Sub Spectrum Finds Creative Way To Give Back To Community At “BJJ Woodstock” Event

Last week, the announcement of Sub Spectrum’s “BJJ Woodstock” gave the jiu-jitsu community something else to look forward to following the relaxation of the coronavirus restrictions that have been placed on the world (and, specifically, on contact sports). But although the “three days of peace” already seem like they’re going to be great, with live music and seminars and BJJ tournaments set to take place, promoter Jordan Peitzman has announced a further development to the show that will help participants give back to the jiu-jitsu community.

Peitzman has now shared that the event will be participating in a “democracy dollars” program that will help offer a bit of financial support to deserving people in the sport. On the Sub Spectrum website, the initiative is described thus:

“So many people want to donate to #BJJWOODSTOCK that we have decided to take 100% of all donations received through the CashApp link below and divide it evenly to everyone who purchases a ticket to the event in the form of virtual “democracy dollars.” They will be able [to] grant that amount to the athlete, artist, presenter, instructor, or demonstrator of their choice!”

Peitzman told the Jiu-Jitsu Times that the idea came from former presidential candidate Andrew Yang, who has previously voiced his support for jiu-jitsu in law enforcement.

“He had an idea to fund a program where every American citizen would be granted $100 in virtual ‘democracy dollars’ each year to donate to the political campaign of their choice. This would drown out the lobbyist cash that heavily influences our laws and policies by a factor of 8 to 1.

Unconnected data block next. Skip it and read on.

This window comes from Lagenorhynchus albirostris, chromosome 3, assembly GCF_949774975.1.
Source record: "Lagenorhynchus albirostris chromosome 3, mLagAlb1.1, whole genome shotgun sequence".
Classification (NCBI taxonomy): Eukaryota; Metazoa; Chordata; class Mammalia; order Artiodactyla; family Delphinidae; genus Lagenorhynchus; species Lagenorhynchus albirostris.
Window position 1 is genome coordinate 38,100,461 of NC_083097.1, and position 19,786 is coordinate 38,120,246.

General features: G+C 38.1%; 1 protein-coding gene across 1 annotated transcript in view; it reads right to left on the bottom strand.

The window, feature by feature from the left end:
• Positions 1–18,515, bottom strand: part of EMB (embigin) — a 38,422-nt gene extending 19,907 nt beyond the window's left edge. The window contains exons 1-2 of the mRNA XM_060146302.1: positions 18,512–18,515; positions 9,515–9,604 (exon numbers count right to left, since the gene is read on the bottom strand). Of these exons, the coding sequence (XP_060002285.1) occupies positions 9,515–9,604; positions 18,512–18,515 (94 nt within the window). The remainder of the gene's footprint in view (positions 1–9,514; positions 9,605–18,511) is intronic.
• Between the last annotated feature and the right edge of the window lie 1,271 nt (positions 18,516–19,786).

“I want to completely reinvent the way my promotion is executed. I don’t want to stand in the middle of athletes and their profits. I want as much of the money coming from consumers as possible to go directly into the hands of athletes. That’s why the majority of the events associated with BJJ Woodstock will be free to attend, and we will be pushing consumers to the athletes’ personal payment methods and product services (Venmo, CashApp, PayPal, their DVD, YouTube channels, online training materials, private lessons, etc.).

“I believe this is the first step of many along the way to creating an athlete-centered version of capitalism and promotion. This is our way of ‘drowning out’ antiquated promotional models where athletes and sponsors are taken advantage of at the benefit of promoters and promotions.”

Whether or not you can attend BJJ Woodstock, which is set to take place August 21, 22, and 23 in Des Moine, Iowa, you can contribute to the cause by donating to the CashApp here.


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